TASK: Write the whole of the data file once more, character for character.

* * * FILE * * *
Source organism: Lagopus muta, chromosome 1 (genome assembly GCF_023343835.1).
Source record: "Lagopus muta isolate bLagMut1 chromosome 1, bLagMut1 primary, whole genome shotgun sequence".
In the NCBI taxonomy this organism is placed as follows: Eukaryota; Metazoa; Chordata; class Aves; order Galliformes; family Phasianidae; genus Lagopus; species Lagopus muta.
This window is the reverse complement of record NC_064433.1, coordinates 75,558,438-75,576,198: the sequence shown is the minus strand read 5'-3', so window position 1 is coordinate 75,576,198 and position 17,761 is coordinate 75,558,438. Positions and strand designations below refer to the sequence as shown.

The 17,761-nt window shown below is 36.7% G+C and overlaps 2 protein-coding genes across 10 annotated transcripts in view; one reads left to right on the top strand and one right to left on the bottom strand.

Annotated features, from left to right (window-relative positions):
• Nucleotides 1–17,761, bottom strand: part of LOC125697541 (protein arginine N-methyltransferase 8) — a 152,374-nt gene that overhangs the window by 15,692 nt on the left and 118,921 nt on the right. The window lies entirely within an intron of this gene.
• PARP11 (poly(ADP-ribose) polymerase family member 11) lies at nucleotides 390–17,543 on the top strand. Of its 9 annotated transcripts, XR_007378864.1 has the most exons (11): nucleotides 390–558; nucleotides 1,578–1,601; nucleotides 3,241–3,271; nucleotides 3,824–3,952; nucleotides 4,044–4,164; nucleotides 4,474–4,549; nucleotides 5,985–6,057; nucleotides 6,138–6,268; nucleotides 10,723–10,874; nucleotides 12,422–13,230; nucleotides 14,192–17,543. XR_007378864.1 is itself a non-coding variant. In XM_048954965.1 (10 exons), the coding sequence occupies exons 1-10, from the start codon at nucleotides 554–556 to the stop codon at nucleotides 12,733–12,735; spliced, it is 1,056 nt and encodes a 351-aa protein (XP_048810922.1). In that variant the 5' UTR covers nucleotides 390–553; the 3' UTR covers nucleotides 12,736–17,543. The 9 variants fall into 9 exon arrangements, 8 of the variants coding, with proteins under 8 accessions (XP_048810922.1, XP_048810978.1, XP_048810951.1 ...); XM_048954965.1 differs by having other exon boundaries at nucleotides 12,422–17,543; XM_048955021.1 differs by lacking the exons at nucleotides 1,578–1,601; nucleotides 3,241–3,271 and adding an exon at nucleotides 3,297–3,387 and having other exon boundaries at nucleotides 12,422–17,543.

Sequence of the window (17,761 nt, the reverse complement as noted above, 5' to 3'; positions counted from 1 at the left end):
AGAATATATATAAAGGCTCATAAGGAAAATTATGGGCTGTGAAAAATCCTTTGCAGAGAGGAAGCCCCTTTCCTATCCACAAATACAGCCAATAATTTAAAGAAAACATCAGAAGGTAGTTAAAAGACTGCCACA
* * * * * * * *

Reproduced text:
Source organism: Lagopus muta, chromosome 1 (genome assembly GCF_023343835.1).
Source record: "Lagopus muta isolate bLagMut1 chromosome 1, bLagMut1 primary, whole genome shotgun sequence".
In the NCBI taxonomy this organism is placed as follows: Eukaryota; Metazoa; Chordata; class Aves; order Galliformes; family Phasianidae; genus Lagopus; species Lagopus muta.
This window is the reverse complement of record NC_064433.1, coordinates 75,558,438-75,576,198: the sequence shown is the minus strand read 5'-3', so window position 1 is coordinate 75,576,198 and position 17,761 is coordinate 75,558,438. Positions and strand designations below refer to the sequence as shown.

The 17,761-nt window shown below is 36.7% G+C and overlaps 2 protein-coding genes across 10 annotated transcripts in view; one reads left to right on the top strand and one right to left on the bottom strand.

Annotated features, from left to right (window-relative positions):
• Nucleotides 1–17,761, bottom strand: part of LOC125697541 (protein arginine N-methyltransferase 8) — a 152,374-nt gene that overhangs the window by 15,692 nt on the left and 118,921 nt on the right. The window lies entirely within an intron of this gene.
• PARP11 (poly(ADP-ribose) polymerase family member 11) lies at nucleotides 390–17,543 on the top strand. Of its 9 annotated transcripts, XR_007378864.1 has the most exons (11): nucleotides 390–558; nucleotides 1,578–1,601; nucleotides 3,241–3,271; nucleotides 3,824–3,952; nucleotides 4,044–4,164; nucleotides 4,474–4,549; nucleotides 5,985–6,057; nucleotides 6,138–6,268; nucleotides 10,723–10,874; nucleotides 12,422–13,230; nucleotides 14,192–17,543. XR_007378864.1 is itself a non-coding variant. In XM_048954965.1 (10 exons), the coding sequence occupies exons 1-10, from the start codon at nucleotides 554–556 to the stop codon at nucleotides 12,733–12,735; spliced, it is 1,056 nt and encodes a 351-aa protein (XP_048810922.1). In that variant the 5' UTR covers nucleotides 390–553; the 3' UTR covers nucleotides 12,736–17,543. The 9 variants fall into 9 exon arrangements, 8 of the variants coding, with proteins under 8 accessions (XP_048810922.1, XP_048810978.1, XP_048810951.1 ...); XM_048954965.1 differs by having other exon boundaries at nucleotides 12,422–17,543; XM_048955021.1 differs by lacking the exons at nucleotides 1,578–1,601; nucleotides 3,241–3,271 and adding an exon at nucleotides 3,297–3,387 and having other exon boundaries at nucleotides 12,422–17,543.

Sequence of the window (17,761 nt, the reverse complement as noted above, 5' to 3'; positions counted from 1 at the left end):
AGAATATATATAAAGGCTCATAAGGAAAATTATGGGCTGTGAAAAATCCTTTGCAGAGAGGAAGCCCCTTTCCTATCCACAAATACAGCCAATAATTTAAAGAAAACATCAGAAGGTAGTTAAAAGACTGCCACA